If Boston Legal likes everything Star Trek, Battlestar Galactica really likes Bajorans. After giving a prominent guest appearance to Michelle Forbes in the episodes involving the Pegasus, as well as in the made for television movie Razor, another former Star Trek actress who played a Bajoran will appear next season. Nana Visitor (Kira Nerys on Star Trek: Deep Space Nine) will play Emily, a cancer patient who Laura Roslin gets to know in sickbay. More information on the upcoming season of Battlestar Galactica is available here.

The scenes of Princess Leia as a slave girl in Return of the Jedi has been a major fantasy for geeks for the last generation. (Photo of the original in this previous post.) Kristen Bell has recreated this image for her role in Fanboys, with two pictures above.

In researching this post (tough job, somebody’s got to do it) I also discovered that Olivia Munn of G4’s Attack Of The Show also did the Leia slave girl thing last spring (pictured above).

And, finally, Female First reports that Jessica Simpson is desperate to be respected as an actress and has found a role which she believes will grant her this:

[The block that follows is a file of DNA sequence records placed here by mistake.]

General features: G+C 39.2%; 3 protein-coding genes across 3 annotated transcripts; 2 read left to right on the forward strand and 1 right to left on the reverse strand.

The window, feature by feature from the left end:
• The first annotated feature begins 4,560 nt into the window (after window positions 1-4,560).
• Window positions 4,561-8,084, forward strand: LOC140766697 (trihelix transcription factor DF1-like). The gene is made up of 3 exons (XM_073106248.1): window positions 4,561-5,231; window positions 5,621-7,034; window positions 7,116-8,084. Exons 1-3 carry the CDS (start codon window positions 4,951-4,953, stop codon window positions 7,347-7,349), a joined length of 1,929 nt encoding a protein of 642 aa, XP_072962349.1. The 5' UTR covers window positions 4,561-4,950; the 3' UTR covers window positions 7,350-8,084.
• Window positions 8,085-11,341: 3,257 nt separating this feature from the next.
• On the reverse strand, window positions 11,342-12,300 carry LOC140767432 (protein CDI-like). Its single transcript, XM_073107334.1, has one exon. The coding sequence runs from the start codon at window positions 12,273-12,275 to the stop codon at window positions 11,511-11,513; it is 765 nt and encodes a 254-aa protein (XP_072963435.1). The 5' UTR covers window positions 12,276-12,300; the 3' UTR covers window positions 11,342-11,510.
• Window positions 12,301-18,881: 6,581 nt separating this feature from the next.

Jessica is in the running for a role that, if she gets it, will put her right on the map in terms of acting. The only hitch is that the script requires a number of quite graphic scenes including a full-frontal nude scene. Jessica is so desperate to land the role and get the industry’s respect that she’s ready to go against her better judgement, and her family, by agreeing to bare all.

Yes, Jessica, do it. I promise to respect you if you do.

SciFi Friday: More Heroes Cast Additons, Doctor Who, and Jerry Was a Man

The cast of Heroes has been expanded for next season to include the population of the planet Earth. Ok, that might be an exaggeration, but they sure are adding a lot of cast members. At one time Boston Legal appeared like a home for former Star Trek cast members in having both William Shatner and Rene Auberjonois (Odo) in the regular cast along with Armin Shimerman (Quark) appearing in an arc. Next season only Shatner will remain as a regular, but Heroes is moving well beyond Boston Legal’s record. Heroes started with George Takei (Sulu) last season and then actually made their own Star Trek star when Zachary Quinto (Sylar) was chosen to play Spock in next year’s Star Trek movie. Next season Heroes is also adding Nichelle Nichols (Uhura) and Dominic Keating (Malcolm Reed from Enterprise).